Thursday, June 30, 2011



I’m Gay

* * * * 1/2


Kim Gordon once said people go to concerts to watch other people believe in themselves, and nobody has created a greater cult of personality based on unstoppable confidence, or swag, than Lil B. But Lil B doesn’t say the word “swag” until about ten minutes into this album. He doesn't need to tell you how much swag he has anymore, especially when he comes roaring out of the gate with as much power as he does on his latest album, I'm Gay. No, the Based God still can’t rap very well, but he’s full of stamina, and he sounds more genuinely happy, or gay, than any musician I’ve heard on record in the past year. This is a man with the freedom not only to say he’s gay but to genuinely be gay and make others feel that way as well (including myself). In addition to how flat-out fierce Lil B sounds, the often esoteric beats are nearly impeccable. High points include the beat on “Gon Be Okay,” which samples Joe Hisaishi's excellent soundtrack from Hayao Miyazaki's Spirited Away, and the truly queeny beat that lifts up “Get It While It’s Good.” So fierce. So swaggin’. Everything about this album left me with a massive smile on my face, and after I finished listening to it, I took the BART to Oakland, gave my friend a huge hug, ran back to the city naked across the Bay Bridge, and came home in time for breakfast.

Get Romantic


“Luvn It”

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Romance of Thieves’ slightly left-field R&B has always been a yin-yang mix of warmth and darkness, but on the new single “Luvn It,” Nick Martin and company live a teenage fantasy, reveling in all of life’s glories. “Luvn It,” a collaboration with frequent co-conspirator EaSWay, is a bright major-key homage to Top 40 cuddle-hop, complete with all its defining characteristics--an agreeable chord progression, a smooth rap, a sexy R&B chorus sung by Martin, and a “summer anthem” disclaimer (in case you weren’t sure). While EaSWay’s rap isn’t lyrically brilliant, its rhythm and relentlessly positive lyrics mix with the background of shimmering guitars and electronics to create an ambiance of pure escapist fun. While Martin’s skill at balancing light and darkness has always been a key part of what makes his music so alluring and intriguing, “Luvn It” shows he’s not afraid to step out in the sunlight.

Monday, June 20, 2011

90th Post


“For What It’s Worth”

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The lead single from June, Miles Atkins’ debut release as Eyes Like Oceans (formerly The Secret Show), is his most human song by far. While Atkins has always been candid with his portrayal of emotions, no song of his so far has been able to dig into the meat of the human soul quite like this one. Over his trademark background of harsh strumming (enhanced by a lonely, achingly beautiful vamp), Atkins pours out his soul to a girl with the same mix of confidence and hesitance (note the off-beat rhythm guitar) as one who has resolved to take a leap of faith. After the second chorus, we hear that gorgeous riff ride onwards into the sunset and wonder how Atkins will resolve the situation. Finally, he drops the question: “Your place or mine?”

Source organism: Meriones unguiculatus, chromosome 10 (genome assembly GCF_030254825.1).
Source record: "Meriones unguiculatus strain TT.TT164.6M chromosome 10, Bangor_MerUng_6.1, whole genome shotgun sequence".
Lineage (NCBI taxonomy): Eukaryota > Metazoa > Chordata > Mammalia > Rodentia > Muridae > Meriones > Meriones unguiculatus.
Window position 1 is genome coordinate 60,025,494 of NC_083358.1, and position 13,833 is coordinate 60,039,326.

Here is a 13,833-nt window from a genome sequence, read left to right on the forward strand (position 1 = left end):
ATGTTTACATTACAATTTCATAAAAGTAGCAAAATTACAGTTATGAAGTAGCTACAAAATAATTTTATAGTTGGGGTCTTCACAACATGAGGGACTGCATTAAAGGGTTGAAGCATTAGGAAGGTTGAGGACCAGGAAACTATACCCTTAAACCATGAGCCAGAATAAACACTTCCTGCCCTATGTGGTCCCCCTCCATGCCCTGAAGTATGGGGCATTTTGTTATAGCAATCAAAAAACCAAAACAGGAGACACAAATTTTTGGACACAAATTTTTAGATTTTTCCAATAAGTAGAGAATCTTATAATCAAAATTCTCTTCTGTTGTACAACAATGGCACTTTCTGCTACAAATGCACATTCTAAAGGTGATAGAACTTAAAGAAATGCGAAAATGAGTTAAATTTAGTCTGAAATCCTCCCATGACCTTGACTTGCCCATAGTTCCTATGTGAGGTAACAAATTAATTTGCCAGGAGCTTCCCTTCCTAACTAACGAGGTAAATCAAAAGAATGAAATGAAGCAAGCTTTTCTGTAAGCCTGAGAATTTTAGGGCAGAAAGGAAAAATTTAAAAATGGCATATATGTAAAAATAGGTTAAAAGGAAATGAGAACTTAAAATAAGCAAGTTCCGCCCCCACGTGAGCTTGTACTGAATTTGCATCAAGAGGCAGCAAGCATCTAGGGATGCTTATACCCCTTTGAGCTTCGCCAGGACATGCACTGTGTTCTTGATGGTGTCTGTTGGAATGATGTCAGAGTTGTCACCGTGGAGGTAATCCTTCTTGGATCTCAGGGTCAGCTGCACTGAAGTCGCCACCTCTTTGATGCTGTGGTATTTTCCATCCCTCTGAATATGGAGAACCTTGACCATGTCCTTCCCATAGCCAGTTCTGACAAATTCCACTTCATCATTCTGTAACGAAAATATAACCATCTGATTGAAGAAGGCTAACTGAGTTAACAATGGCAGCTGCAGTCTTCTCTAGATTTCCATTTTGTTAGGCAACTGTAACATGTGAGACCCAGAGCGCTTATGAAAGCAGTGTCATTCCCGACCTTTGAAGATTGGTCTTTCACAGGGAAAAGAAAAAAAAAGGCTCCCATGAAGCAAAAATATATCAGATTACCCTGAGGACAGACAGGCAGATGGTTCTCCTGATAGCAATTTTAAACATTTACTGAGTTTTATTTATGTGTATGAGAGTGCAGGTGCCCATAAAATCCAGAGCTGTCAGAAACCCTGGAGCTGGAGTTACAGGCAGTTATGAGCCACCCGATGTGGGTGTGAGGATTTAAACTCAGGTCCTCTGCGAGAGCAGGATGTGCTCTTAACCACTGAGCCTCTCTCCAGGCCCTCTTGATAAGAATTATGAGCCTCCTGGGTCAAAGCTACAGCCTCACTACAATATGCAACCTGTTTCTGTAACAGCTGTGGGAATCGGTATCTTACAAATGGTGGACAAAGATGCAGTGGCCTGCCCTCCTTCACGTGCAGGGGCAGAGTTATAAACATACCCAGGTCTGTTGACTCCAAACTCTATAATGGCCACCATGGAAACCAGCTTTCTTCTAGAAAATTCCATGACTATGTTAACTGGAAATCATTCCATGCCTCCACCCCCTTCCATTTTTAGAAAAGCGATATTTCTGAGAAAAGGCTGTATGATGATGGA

Goodbye Bread

* * 1/2

By Ty Segall standards, this album is really fucking slow. There are no garage-punk freakouts here, just a guy who used to be a manic one-man band trying his hand at some sensitive singer-songwritery shit. Unfortunately, Segall knows how to write exactly one singer-song. Most of these songs have the same backbeat, which isn’t necessarily a problem--for the first seven tracks. Then the beat marches out of your brain into the blue. Goodbye Bread’s thirty-three minutes actually feel like thirty-three minutes--with Segall, time usually flies by much faster.

Saturday, June 18, 2011

New Journey, Ty Segall



* * 1/2

Eclipse is undoubtedly a Journey album, but it’s not the Journey album any of the band’s fair-weather fans (i.e., the ones who like “Don’t Stop Believin’” and might have heard “Open Arms” or “Faithfully” on the radio) wanted. Eclipse retains much of the massive stadium-pop sound of hit albums such as Captured and Escape, but at its core, it’s a return to Journey’s progressive days. The mix of the two is a new sound for Journey: one that is nowhere near as warm and anthemic as the band’s hits (au contraire, it is much more cold and dystopian), but is no less dynamic and energetic. Sadly, the energy dies down after about eight or nine tracks, despite being revived briefly on the anthemic “Someone.” In addition, on-and-off singer Arnel Pineda is unfortunately all too right when he sings, “What I’m missing is true emotion.” The same could be said for the whole album--it sounds good, and musically it’s quite impressive, but this is an iceberg without much beneath the surface.